Religious Freedom Wins Again at Supreme Court; But for How Long?

AP Photo/Patrick Semansky

It got little coverage in the Mainstream Media, but the Supreme Court on Friday ruled 6-3 that Santa Clara County, California, officials cannot forbid churches in the Silicon Valley region from holding in-person worship services.


Chief Justice John Roberts joined with justices Amy Coney Barrett, Clarence Thomas, Samuel Alito, Brett Kavanaugh, and Neil Gorsuch in striking down Gov. Gavin Newsom’s Tier 1 ban on indoor worship services. The majority also singled out the Ninth Circuit Court of Appeals, noting that its “failure to grant relief was erroneous.”

Liberal justice Elena Kagan, Stephen Breyer and Sonia Sotomayor dissented.

Newsom’s order did not bar people from shopping at Big Box stores like Walmart, Costco, and Safeway, or liquor stores and multiple other businesses.

As I’ve previously written elsewhere, the High Court has been handing down similar decisions since last Thanksgiving. There appears to be a solid 5-4 majority to uphold the First Amendment’s guarantee of freedom of religious assembly and practice. Roberts is not yet seen by many court observers as a reliable vote for the majority on such issues.

“This is another great victory for California against the governor’s draconian orders,” said Liberty Counsel Founder and Chairman Mat Staver. “However, the U.S. Supreme Court has already issued the Constitutional roadmap, and Governor Gavin Newsom’s total ban on worship has come to an end. Yet, the lower courts continue to ignore this. Liberty Counsel will continue to press this case until religious freedom is totally restored.”

Interestingly, Santa Clara County officials appeared to try to pull a fast one on the justices, but they didn’t take the bait, according to Liberty Counsel:


Santa Clara County initially urged the justices to leave the ban on indoor worship services in place. On Thursday, the county told the court that, because COVID-19 rates continue to fall there, it would allow indoor worship services and other prohibited indoor gatherings to resume with capacity limits.

That change could take effect as soon as Wednesday. However, the High Court did not wait to see whether the county would in fact lift its restrictions. In an unsigned order on Friday night, the justices granted the churches’ request to stop the restrictions on hold while their appeals continue.

Unlike in the High Court, religious freedom is under assault in the Democratic House of Representatives, as seen in passage of H.R. 5, the grievously mis-named “Equality Act.” Don’t think the religious community is looking the other way, particularly not among evangelicals.

Dr. Richard Land, the present head of Southern Evangelical Seminary (SES) and former president of the Southern Baptist Convention (SBC), the nation’s largest protestant denomination, minced no words in a statement Monday:

The so-called “Equality Act” is a dagger aimed at the heart of religious freedom in America as enshrined in the First Amendment. This abomination of a bill, if passed by Congress, would include any establishment that provides a service, including churches and religious non-profit charitable and educational institutions.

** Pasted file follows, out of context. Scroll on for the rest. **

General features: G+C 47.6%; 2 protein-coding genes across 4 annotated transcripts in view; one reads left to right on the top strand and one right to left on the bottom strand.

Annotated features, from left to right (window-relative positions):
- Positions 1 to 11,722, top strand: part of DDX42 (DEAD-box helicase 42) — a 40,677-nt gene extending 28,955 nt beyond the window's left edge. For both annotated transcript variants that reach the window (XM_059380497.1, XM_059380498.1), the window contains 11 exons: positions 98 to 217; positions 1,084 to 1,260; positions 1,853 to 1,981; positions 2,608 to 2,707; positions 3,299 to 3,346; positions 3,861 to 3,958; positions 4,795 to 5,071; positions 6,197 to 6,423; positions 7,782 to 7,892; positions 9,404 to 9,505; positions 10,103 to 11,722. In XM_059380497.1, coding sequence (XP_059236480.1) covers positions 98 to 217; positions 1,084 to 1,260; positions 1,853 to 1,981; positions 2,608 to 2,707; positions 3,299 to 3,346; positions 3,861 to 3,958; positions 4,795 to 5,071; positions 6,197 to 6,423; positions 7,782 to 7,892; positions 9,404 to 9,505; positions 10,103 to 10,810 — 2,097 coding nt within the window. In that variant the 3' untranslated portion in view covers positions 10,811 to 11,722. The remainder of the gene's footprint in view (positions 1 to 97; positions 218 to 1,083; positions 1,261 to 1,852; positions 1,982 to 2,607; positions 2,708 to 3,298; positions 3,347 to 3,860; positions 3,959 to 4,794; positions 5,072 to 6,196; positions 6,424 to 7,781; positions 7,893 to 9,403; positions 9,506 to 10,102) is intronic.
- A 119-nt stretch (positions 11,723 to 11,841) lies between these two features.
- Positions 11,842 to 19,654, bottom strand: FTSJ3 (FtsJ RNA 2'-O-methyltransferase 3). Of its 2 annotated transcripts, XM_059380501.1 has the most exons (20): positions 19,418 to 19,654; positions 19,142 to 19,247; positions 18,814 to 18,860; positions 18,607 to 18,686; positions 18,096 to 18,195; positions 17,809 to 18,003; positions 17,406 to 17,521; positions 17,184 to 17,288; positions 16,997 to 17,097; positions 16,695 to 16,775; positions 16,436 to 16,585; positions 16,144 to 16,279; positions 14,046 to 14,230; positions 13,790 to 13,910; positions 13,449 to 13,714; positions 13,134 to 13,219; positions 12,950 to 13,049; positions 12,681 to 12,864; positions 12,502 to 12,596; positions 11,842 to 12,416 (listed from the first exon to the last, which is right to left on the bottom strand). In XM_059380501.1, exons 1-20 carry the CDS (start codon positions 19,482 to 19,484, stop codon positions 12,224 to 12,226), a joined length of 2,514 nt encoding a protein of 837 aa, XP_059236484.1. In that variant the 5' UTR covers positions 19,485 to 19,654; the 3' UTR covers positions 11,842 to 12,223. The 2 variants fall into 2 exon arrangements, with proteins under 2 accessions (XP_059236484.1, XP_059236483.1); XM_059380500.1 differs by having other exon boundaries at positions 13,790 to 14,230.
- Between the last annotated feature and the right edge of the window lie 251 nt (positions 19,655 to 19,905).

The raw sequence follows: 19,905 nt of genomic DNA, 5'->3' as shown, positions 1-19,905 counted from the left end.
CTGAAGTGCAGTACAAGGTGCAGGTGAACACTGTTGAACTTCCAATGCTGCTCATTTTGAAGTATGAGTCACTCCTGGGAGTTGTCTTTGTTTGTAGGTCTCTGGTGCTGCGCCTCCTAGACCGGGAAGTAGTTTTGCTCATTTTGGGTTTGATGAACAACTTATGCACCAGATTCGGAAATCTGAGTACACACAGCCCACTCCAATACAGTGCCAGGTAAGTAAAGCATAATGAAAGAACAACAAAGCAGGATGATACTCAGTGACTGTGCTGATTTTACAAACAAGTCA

The bill expressly rescinds the protections afforded by the Religious Freedom Restoration Act. Who could have ever thought Rep. Nadler (D-NY), of all people, would put his finger on the root cause of the Congress’s dangerous and destructive action? On the floor of the House, during debate on the bill, Nadler declared, “What any religious tradition describes as God’s will is no concern of this Congress.” That says it all.


And Dr. Richard Howe, an SES emeritus professor of Philosophy and Apologetics, believes H.R. 5 has explosive potential in its mistreatment of gender issues in sports, saying, “everyone resonates with the Civil Rights Act and its validity because it was borne out of a sound understanding of human nature and natural law. That doesn’t parallel what is going on with the gender issues.”

The sound reason that leads us to know that human beings are all equal with each other isn’t the same kind of reasoning that could make someone think that we’re indifferent to the gender distinctions, that it doesn’t matter whether you’re a man or a woman in terms of which sport you participate in, or whom you marry.

For the federal government to just imperialize over that is incendiary. It is trying to — by fiat — over-turn thousands of years of tradition by trying to codify this into law when there is such a diversity of opinion about it. This is a powder keg.

The Equality Act still must pass the Senate, which is anything but guaranteed, before it would land on President Joe Biden’s desk for signature. If it does make it through the Senate and gets Biden’s John Hancock, it won’t be long before the federal courts are flooded with litigation.

Will the present 6-3/5-4 Supreme Court majority protecting the First Amendment’s guarantee of religious practice and assembly be equally adamant about protecting religious institutions and individuals from this latest dagger aimed at their constitutional hearts?


Mark Tapscott is an award-winning investigative journalist who covers Congress for The Epoch Times, and is founder and editor of HillFaith, an apologetics ministry sharing the Gospel of Jesus Christ with congressional aides on Capitol Hill.

Deceptively Titled ‘Equality Act’ Would Be Giant Step to Destroying Religious Freedom


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